Rare Bird Rescued From Oregon’s Rum Creek Wildfire

by Taylor Cunningham
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An incredibly rare leucistic red-tailed hawk is recovering after officials rescued it from Oregon’s Rum Creed wildfire.

Operations Section Chief Jesse Blair found the bird near the Incident Command Post in the Sprague Seed Orchard on Sept. 22, according to Mail Tribune. As he was leaving the post, its bright white color caught his eye.

Blair drove to the bird and noticed it was unable to fly. When he got closer, it fell to the ground and tried to run away. Rescuers were able to capture the hawk and take it to Wildlife Images, a local rehabilitation center.

This particular red-tailed hawk is uncommon because of leucism, which is a genetic condition that prevents pigments from coloring birds’ feathers. However, the eyes and skin still receive the pigment. There are varying degrees of leucism, but all birds carrying it turn at least partially snow white.

Wildlife Images’ Marketing and Community Relations Manager Ben Maki said that this bird is more white than most with the condition.

“It’s got a couple red feathers on its tail and a couple on its head,” he said. “But it’s almost entirely white. You’ll see leucistic animals, more commonly, with a patch here or there. But you won’t see them as often because those markings can also end up identifying them to potential predators.”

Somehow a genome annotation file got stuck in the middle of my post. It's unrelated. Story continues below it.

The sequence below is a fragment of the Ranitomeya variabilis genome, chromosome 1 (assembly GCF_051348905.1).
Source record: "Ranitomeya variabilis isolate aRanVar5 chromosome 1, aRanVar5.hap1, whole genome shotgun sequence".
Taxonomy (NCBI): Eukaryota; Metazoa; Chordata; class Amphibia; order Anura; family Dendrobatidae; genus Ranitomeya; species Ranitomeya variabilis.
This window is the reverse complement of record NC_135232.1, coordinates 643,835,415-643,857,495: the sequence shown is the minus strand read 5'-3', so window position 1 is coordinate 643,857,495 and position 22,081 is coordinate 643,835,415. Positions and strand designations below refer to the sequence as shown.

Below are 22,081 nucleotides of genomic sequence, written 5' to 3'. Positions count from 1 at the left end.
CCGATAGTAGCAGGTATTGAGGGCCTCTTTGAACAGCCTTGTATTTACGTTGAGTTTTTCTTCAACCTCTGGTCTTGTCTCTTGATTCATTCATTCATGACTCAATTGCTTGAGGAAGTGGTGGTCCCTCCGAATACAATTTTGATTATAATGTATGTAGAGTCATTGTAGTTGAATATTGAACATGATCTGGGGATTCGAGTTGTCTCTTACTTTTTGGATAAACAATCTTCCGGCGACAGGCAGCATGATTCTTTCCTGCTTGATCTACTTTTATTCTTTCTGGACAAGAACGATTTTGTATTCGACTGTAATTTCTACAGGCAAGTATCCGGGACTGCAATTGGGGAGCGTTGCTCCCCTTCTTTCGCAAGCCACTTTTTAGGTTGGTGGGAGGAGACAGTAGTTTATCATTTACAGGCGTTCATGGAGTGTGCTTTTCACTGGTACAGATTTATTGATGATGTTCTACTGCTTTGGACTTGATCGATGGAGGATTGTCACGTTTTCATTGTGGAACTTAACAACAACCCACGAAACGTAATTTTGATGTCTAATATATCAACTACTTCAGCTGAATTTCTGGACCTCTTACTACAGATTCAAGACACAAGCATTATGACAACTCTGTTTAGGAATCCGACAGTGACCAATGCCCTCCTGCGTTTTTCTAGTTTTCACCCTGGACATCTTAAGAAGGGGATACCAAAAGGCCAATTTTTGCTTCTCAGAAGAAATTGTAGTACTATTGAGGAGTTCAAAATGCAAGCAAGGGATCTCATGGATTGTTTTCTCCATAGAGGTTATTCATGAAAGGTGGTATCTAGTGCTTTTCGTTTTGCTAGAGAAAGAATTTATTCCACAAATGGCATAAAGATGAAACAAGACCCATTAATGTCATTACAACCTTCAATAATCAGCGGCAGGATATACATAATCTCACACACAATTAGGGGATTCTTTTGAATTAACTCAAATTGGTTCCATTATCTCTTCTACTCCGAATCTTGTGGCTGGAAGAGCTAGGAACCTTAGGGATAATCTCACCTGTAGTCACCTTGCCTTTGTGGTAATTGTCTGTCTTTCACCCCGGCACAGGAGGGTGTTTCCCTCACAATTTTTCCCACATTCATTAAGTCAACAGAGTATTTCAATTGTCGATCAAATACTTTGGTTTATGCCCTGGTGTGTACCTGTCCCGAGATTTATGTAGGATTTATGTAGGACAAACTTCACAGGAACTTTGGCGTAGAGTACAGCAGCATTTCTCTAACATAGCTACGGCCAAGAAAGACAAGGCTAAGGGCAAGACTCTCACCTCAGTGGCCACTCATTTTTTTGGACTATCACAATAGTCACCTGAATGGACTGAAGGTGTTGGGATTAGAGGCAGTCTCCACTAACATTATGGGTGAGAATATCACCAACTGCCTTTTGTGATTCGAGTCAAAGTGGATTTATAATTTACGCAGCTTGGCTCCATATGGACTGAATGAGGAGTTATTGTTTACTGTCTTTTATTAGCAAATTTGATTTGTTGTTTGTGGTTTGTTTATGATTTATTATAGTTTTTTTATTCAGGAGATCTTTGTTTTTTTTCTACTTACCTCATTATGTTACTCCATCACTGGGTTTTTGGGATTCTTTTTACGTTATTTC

Rescuers Hope to Release the Rare Bird Back into the Wild

Unfortunately, the hawk is currently struggling to survive. As of Sept. 28, specialists had it on antibiotics and supplemental oxygen. And Maki said that it is healing from wounds that are “indicative of having been in a fight with another raptor.”

“There are some injuries on the bird’s leg, and its wings had been wet when it was picked up, hampering its ability to fly,” Maki said.

“The injuries are starting to heal, but the bird does have an infection, so we’re doing everything we can to treat it and minimize any added stress to the bird,” he added.

Maki noted that the hawk is popular with the locals. Only 1 in 30,000 birds will be born with leucism or albinoism, so it’s a beautiful and prized member of the community.

Southern Oregon University biologist Stewart Janes told the publication that he’s made a living out of birds, and he’s never seen a hawk quite like this one.

“I’ve studied red-tailed hawks quite a lot, and I’ve never seen a leucistic bird,” he admitted. “…I’ve seen [the condition] in robins, and birds like that, but never a hawk.”

Despite the severity of its condition, the rehabilitation center is still hopeful that the rare bird, dubbed “744” can be released back into the wild.

“We don’t name our rehab animals because, in the rehab world, it’s kind of viewed as bad luck,” Maki added. “We’re hoping he’s just passing through and we’ll be able to send him back to the skies at some point.

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